WOODS: A lot of layoffs in the tech sector companies...

ADMATI: Layoffs and no new money - just a slowdown.

WOODS: That makes Silicon Valley Bank almost doubly vulnerable to interest rate hikes because...

ADMATI: Right - because it's not like there are more depositors walking in the door all the time.

MA: Fewer deposits meant less revenue for Silicon Valley Bank.

WOODS: SVB's third vulnerability was panicked customers who weren't covered by normal federal deposit insurance. The government explicitly insures bank deposits up to $250,000. But if you're like the founder Howard Lerman, your company does not have $250,000 in the bank. It's got $4 million in the bank - or even more in a lot of cases. And that means that less than 10% of the value of SVB's deposits were covered by the government's regular insurance, which is pretty unusual. The average bank has half its deposits covered by federal deposit insurance.

MA: So those were the three key vulnerabilities facing Silicon Valley Bank - a lot of long-term bonds, concentrated business in the tech sector and panicked customers without deposit insurance. And it was that first vulnerability that sort of started this snowball rolling.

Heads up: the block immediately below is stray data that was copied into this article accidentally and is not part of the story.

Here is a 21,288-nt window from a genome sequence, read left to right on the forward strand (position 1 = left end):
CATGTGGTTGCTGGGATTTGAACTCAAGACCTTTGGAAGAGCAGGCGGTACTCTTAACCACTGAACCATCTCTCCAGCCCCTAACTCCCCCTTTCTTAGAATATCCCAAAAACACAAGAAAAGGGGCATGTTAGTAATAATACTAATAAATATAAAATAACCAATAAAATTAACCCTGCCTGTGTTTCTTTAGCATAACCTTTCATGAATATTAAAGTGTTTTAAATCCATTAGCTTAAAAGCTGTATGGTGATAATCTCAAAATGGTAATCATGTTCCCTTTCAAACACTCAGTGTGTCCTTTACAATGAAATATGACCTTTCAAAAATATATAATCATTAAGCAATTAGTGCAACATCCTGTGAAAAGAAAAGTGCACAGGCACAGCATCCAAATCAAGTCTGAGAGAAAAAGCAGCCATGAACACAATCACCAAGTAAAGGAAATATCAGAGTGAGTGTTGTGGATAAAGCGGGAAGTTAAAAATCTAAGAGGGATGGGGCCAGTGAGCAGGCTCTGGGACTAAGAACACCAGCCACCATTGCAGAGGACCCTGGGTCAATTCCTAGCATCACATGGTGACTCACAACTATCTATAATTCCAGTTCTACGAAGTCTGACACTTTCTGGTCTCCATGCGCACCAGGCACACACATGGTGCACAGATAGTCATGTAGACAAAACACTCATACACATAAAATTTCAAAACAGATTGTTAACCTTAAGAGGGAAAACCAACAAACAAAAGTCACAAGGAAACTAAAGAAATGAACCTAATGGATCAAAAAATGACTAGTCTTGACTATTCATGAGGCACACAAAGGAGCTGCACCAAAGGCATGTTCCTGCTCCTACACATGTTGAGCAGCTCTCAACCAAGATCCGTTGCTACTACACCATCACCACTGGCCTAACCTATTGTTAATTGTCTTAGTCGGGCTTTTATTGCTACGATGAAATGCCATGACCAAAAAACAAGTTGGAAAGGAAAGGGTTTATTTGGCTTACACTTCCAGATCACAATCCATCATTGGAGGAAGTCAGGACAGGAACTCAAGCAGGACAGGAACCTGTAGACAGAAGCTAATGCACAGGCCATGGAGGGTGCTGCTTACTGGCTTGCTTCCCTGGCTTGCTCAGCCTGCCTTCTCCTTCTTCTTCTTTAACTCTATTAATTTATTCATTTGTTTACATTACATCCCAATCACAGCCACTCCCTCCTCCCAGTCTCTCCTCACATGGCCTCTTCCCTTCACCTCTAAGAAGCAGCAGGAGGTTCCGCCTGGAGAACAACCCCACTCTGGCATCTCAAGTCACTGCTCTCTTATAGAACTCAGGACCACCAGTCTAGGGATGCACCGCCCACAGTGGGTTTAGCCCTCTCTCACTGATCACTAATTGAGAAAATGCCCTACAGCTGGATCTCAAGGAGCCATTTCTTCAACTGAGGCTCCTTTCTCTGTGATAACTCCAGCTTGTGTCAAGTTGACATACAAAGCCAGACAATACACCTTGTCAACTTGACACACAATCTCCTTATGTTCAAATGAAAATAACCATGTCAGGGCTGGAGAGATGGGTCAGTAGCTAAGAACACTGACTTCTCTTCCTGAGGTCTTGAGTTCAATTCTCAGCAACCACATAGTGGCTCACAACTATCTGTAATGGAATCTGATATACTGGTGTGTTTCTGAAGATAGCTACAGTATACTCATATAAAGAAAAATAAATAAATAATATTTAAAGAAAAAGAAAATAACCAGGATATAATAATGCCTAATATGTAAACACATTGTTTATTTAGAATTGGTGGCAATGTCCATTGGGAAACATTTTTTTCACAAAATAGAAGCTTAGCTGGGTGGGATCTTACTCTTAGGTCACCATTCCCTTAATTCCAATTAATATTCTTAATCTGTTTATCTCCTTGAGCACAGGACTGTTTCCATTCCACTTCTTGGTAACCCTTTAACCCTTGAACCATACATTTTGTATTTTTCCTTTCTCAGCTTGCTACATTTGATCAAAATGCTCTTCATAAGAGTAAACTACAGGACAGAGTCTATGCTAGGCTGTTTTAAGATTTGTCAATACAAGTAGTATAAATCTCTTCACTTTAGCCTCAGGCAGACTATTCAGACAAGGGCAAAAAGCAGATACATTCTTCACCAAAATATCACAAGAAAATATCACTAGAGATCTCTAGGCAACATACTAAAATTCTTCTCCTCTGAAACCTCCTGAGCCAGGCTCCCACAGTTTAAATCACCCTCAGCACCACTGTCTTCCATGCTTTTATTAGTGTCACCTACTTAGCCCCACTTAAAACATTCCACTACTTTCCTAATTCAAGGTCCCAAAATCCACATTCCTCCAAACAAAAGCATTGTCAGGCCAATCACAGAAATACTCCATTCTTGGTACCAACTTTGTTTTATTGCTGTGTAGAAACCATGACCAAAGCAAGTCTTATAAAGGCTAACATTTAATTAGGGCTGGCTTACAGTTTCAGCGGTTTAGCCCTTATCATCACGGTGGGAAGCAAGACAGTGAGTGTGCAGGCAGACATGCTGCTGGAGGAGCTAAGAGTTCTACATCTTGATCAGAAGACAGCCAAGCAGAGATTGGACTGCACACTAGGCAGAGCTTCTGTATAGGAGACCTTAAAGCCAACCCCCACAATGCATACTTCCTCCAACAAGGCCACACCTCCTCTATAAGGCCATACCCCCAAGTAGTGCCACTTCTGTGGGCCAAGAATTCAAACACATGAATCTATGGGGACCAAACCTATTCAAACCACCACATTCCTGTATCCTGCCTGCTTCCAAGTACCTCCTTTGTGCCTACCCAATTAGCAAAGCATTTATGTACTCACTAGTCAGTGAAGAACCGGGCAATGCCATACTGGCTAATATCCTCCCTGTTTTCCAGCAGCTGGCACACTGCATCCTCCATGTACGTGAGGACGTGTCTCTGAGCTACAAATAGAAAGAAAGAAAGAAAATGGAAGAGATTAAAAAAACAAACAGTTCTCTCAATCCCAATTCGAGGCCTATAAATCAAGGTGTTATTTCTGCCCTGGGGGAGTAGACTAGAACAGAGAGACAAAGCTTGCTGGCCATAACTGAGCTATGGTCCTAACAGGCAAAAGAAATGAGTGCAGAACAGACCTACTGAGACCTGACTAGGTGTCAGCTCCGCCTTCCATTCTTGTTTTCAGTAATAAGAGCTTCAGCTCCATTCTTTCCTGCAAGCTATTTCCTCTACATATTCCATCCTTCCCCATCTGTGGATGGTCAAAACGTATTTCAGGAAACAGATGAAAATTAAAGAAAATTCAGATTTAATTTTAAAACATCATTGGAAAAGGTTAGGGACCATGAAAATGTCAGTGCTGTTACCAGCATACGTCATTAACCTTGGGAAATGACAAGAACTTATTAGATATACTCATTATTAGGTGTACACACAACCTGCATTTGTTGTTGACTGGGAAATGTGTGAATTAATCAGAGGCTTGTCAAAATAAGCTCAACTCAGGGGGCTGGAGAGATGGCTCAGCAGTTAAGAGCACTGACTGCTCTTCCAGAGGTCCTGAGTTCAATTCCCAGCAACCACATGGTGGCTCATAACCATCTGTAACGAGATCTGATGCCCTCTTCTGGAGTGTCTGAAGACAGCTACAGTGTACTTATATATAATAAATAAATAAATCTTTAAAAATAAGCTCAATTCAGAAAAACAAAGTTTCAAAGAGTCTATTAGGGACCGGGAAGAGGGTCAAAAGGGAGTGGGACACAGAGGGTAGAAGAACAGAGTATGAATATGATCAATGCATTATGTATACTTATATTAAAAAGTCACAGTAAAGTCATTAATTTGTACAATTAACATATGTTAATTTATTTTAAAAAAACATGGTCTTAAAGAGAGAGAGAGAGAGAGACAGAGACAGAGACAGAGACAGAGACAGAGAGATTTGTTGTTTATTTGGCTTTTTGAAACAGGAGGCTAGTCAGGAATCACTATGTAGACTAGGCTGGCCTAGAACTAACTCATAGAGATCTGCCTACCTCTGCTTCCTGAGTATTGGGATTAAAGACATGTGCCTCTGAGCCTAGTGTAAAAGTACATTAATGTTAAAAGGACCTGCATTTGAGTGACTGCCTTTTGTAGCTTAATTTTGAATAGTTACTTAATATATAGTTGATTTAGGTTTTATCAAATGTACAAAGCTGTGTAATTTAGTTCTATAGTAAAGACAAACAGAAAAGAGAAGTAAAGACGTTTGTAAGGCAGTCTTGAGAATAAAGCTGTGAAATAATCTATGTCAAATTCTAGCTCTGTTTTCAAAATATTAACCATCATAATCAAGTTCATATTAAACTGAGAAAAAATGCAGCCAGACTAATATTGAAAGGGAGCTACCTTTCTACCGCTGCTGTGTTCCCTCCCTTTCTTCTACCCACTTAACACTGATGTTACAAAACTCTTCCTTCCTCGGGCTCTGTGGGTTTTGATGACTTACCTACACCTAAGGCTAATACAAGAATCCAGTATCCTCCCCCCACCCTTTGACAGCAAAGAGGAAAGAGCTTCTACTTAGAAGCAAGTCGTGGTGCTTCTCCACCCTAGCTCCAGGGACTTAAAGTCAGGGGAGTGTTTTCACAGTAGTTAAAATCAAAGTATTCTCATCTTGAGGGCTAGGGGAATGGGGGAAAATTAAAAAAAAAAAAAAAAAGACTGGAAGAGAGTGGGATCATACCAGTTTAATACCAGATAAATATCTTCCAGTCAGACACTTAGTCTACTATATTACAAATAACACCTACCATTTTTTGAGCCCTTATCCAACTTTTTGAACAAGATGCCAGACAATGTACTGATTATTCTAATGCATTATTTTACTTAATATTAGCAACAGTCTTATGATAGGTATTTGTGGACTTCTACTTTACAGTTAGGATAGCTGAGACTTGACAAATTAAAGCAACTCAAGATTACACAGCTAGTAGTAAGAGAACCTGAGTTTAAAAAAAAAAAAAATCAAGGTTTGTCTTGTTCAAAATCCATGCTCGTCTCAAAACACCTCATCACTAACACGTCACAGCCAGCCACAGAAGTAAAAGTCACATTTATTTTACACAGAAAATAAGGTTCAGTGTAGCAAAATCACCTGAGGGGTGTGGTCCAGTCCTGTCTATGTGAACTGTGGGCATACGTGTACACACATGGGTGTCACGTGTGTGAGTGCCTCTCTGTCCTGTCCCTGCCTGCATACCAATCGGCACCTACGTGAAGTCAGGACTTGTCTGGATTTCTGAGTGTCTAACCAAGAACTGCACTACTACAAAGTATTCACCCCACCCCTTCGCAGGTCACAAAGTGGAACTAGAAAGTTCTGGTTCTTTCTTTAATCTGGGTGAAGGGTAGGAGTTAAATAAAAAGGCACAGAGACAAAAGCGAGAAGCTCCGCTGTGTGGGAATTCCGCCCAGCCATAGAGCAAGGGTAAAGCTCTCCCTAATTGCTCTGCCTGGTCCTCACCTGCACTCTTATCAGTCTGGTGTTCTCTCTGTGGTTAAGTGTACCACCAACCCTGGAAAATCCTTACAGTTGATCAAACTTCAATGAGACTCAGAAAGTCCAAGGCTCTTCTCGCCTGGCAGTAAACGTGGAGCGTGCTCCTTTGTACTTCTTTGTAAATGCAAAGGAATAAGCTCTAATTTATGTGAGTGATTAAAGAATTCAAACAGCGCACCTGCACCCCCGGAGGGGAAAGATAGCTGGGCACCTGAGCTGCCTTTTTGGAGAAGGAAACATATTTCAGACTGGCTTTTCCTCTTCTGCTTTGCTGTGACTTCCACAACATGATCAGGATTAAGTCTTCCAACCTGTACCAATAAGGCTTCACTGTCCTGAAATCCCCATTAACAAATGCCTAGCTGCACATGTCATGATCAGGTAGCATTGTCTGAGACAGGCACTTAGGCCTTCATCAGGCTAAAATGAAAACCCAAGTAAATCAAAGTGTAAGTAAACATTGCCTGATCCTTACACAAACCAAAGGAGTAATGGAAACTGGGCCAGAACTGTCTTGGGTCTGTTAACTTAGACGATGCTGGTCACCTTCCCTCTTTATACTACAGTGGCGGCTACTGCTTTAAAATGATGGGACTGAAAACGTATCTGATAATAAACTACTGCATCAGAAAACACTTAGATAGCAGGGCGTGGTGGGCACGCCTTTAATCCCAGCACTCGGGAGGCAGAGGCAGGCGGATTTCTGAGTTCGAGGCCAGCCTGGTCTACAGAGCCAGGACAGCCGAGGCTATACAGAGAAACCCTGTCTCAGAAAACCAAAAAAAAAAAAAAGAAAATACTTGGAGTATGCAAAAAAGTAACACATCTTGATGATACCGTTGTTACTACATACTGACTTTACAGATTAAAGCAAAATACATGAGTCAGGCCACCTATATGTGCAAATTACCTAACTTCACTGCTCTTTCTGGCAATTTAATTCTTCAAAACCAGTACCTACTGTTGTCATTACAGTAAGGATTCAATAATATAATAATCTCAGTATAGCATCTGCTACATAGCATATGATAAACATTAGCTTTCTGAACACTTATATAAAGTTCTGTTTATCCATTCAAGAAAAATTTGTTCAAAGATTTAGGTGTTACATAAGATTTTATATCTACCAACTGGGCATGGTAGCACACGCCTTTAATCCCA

So about a week and a half ago, SVB heard from Moody's - this rating agency - that they might get downgraded because it was holding onto all these bonds that were going to become less valuable because of rising interest rates. So to avoid a big downgrade, SVB worked out this plan to sell a bunch of its bonds, take a loss and, to make up for that loss, it would get some new outside investment.

WOODS: By last Wednesday, SVB had done part of this. It had sold its bonds. But the second part of the plan - the outside investment - that was taking a bit more time. And SVB's plan was now in full view, and investors were getting worried. On Thursday, SVB's stock price collapsed. The venture capital firm Founders Fund told its startups to withdraw all their money from SVB. It was then when Howard Lerman from Roam started getting those panicked texts, and Howard tried to get out his company's $4 million.